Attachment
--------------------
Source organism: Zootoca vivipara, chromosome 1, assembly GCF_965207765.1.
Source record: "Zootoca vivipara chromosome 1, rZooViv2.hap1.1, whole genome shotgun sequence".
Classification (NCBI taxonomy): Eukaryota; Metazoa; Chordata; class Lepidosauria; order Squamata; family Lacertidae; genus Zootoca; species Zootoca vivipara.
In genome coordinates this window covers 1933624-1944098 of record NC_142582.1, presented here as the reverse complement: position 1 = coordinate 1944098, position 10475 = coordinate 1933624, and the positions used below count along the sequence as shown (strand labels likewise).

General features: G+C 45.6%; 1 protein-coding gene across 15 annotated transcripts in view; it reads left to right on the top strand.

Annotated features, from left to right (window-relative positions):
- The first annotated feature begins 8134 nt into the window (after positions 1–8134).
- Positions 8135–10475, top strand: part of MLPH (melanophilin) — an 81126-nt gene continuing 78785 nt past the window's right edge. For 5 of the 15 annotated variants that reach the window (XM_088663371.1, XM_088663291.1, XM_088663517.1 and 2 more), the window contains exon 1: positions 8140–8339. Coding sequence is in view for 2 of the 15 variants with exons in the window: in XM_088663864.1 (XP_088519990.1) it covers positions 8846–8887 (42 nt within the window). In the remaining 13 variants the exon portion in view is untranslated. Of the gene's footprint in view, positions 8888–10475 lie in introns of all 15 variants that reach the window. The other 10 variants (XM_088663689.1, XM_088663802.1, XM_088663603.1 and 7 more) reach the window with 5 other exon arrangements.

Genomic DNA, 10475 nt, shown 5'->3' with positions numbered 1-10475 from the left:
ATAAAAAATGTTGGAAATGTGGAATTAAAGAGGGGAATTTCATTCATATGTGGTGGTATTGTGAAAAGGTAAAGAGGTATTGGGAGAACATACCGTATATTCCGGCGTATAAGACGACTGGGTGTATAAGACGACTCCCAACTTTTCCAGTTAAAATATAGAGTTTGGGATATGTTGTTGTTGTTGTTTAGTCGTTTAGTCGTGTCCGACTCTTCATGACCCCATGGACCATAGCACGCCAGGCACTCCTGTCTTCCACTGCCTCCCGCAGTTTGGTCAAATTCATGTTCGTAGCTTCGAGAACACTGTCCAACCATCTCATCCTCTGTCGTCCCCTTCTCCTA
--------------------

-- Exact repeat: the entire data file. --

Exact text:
Source organism: Zootoca vivipara, chromosome 1, assembly GCF_965207765.1.
Source record: "Zootoca vivipara chromosome 1, rZooViv2.hap1.1, whole genome shotgun sequence".
Classification (NCBI taxonomy): Eukaryota; Metazoa; Chordata; class Lepidosauria; order Squamata; family Lacertidae; genus Zootoca; species Zootoca vivipara.
In genome coordinates this window covers 1933624-1944098 of record NC_142582.1, presented here as the reverse complement: position 1 = coordinate 1944098, position 10475 = coordinate 1933624, and the positions used below count along the sequence as shown (strand labels likewise).

General features: G+C 45.6%; 1 protein-coding gene across 15 annotated transcripts in view; it reads left to right on the top strand.

Annotated features, from left to right (window-relative positions):
- The first annotated feature begins 8134 nt into the window (after positions 1–8134).
- Positions 8135–10475, top strand: part of MLPH (melanophilin) — an 81126-nt gene continuing 78785 nt past the window's right edge. For 5 of the 15 annotated variants that reach the window (XM_088663371.1, XM_088663291.1, XM_088663517.1 and 2 more), the window contains exon 1: positions 8140–8339. Coding sequence is in view for 2 of the 15 variants with exons in the window: in XM_088663864.1 (XP_088519990.1) it covers positions 8846–8887 (42 nt within the window). In the remaining 13 variants the exon portion in view is untranslated. Of the gene's footprint in view, positions 8888–10475 lie in introns of all 15 variants that reach the window. The other 10 variants (XM_088663689.1, XM_088663802.1, XM_088663603.1 and 7 more) reach the window with 5 other exon arrangements.

Genomic DNA, 10475 nt, shown 5'->3' with positions numbered 1-10475 from the left:
ATAAAAAATGTTGGAAATGTGGAATTAAAGAGGGGAATTTCATTCATATGTGGTGGTATTGTGAAAAGGTAAAGAGGTATTGGGAGAACATACCGTATATTCCGGCGTATAAGACGACTGGGTGTATAAGACGACTCCCAACTTTTCCAGTTAAAATATAGAGTTTGGGATATGTTGTTGTTGTTGTTTAGTCGTTTAGTCGTGTCCGACTCTTCATGACCCCATGGACCATAGCACGCCAGGCACTCCTGTCTTCCACTGCCTCCCGCAGTTTGGTCAAATTCATGTTCGTAGCTTCGAGAACACTGTCCAACCATCTCATCCTCTGTCGTCCCCTTCTCCTA